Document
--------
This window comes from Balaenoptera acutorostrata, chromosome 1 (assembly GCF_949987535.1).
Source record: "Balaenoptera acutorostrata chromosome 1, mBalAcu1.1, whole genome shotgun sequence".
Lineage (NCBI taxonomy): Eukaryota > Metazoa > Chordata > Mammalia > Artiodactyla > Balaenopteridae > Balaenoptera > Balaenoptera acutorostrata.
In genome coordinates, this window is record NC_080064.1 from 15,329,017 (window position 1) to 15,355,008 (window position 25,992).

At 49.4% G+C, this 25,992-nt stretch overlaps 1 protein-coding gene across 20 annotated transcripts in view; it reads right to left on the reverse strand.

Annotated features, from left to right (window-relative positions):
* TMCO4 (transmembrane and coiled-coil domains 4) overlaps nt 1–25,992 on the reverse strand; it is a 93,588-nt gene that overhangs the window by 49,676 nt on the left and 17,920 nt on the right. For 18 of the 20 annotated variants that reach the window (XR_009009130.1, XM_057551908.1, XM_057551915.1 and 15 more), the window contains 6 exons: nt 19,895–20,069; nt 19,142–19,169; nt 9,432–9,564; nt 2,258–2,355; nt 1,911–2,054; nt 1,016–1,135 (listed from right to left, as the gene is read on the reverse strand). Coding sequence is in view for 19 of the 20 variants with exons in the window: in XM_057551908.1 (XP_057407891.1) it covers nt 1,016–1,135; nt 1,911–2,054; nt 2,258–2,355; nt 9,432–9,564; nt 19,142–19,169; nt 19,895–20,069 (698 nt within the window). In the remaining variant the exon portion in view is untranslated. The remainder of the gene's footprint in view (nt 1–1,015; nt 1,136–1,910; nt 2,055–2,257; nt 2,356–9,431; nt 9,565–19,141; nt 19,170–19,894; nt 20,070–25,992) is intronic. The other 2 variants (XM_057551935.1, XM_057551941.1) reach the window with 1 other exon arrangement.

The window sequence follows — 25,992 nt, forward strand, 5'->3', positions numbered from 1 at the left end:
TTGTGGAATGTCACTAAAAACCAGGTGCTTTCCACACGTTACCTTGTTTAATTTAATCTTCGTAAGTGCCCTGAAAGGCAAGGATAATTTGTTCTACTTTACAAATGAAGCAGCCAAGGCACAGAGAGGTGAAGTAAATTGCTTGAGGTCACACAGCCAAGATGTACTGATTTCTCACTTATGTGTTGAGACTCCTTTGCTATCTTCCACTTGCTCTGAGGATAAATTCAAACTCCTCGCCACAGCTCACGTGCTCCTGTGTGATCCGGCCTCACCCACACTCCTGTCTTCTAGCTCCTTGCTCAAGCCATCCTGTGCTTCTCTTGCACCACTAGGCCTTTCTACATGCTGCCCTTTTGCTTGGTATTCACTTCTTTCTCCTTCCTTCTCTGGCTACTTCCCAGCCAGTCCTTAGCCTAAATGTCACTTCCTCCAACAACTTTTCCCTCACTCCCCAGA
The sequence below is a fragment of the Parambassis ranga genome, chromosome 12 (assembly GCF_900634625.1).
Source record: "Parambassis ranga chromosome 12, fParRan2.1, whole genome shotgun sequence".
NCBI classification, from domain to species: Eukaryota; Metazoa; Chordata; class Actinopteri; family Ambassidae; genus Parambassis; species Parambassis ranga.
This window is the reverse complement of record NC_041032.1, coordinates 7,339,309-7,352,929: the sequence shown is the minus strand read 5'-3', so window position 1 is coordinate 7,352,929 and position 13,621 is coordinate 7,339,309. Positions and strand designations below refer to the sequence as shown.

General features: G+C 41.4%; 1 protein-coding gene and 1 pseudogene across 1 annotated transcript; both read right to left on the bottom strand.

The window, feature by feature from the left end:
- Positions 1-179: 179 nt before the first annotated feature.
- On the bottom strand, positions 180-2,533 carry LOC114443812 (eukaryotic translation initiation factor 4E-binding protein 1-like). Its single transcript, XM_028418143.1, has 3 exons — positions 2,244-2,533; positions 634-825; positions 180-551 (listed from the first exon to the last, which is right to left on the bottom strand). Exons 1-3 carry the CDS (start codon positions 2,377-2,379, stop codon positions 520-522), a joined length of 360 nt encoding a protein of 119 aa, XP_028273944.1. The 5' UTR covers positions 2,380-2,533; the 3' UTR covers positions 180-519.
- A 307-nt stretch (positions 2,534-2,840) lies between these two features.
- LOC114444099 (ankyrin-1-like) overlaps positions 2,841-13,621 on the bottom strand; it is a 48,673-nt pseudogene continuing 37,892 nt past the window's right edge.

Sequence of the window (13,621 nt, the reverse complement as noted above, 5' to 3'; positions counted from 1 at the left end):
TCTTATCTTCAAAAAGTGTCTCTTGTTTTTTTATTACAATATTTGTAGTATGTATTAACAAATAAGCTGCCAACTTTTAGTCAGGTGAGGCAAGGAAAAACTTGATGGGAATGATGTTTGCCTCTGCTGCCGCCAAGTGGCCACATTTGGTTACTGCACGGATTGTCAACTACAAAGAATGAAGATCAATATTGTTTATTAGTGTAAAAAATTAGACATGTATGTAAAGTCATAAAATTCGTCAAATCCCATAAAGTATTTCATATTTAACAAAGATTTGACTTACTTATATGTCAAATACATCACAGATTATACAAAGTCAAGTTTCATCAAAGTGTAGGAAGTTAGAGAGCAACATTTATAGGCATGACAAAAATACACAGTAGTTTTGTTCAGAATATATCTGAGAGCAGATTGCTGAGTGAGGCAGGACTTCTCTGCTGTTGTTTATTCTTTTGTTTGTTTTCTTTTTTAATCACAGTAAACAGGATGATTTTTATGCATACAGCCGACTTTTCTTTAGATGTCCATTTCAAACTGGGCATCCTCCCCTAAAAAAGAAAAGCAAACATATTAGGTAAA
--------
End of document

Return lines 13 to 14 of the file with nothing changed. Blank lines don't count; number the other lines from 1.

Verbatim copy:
This window is the reverse complement of record NC_041032.1, coordinates 7,339,309-7,352,929: the sequence shown is the minus strand read 5'-3', so window position 1 is coordinate 7,352,929 and position 13,621 is coordinate 7,339,309. Positions and strand designations below refer to the sequence as shown.

General features: G+C 41.4%; 1 protein-coding gene and 1 pseudogene across 1 annotated transcript; both read right to left on the bottom strand.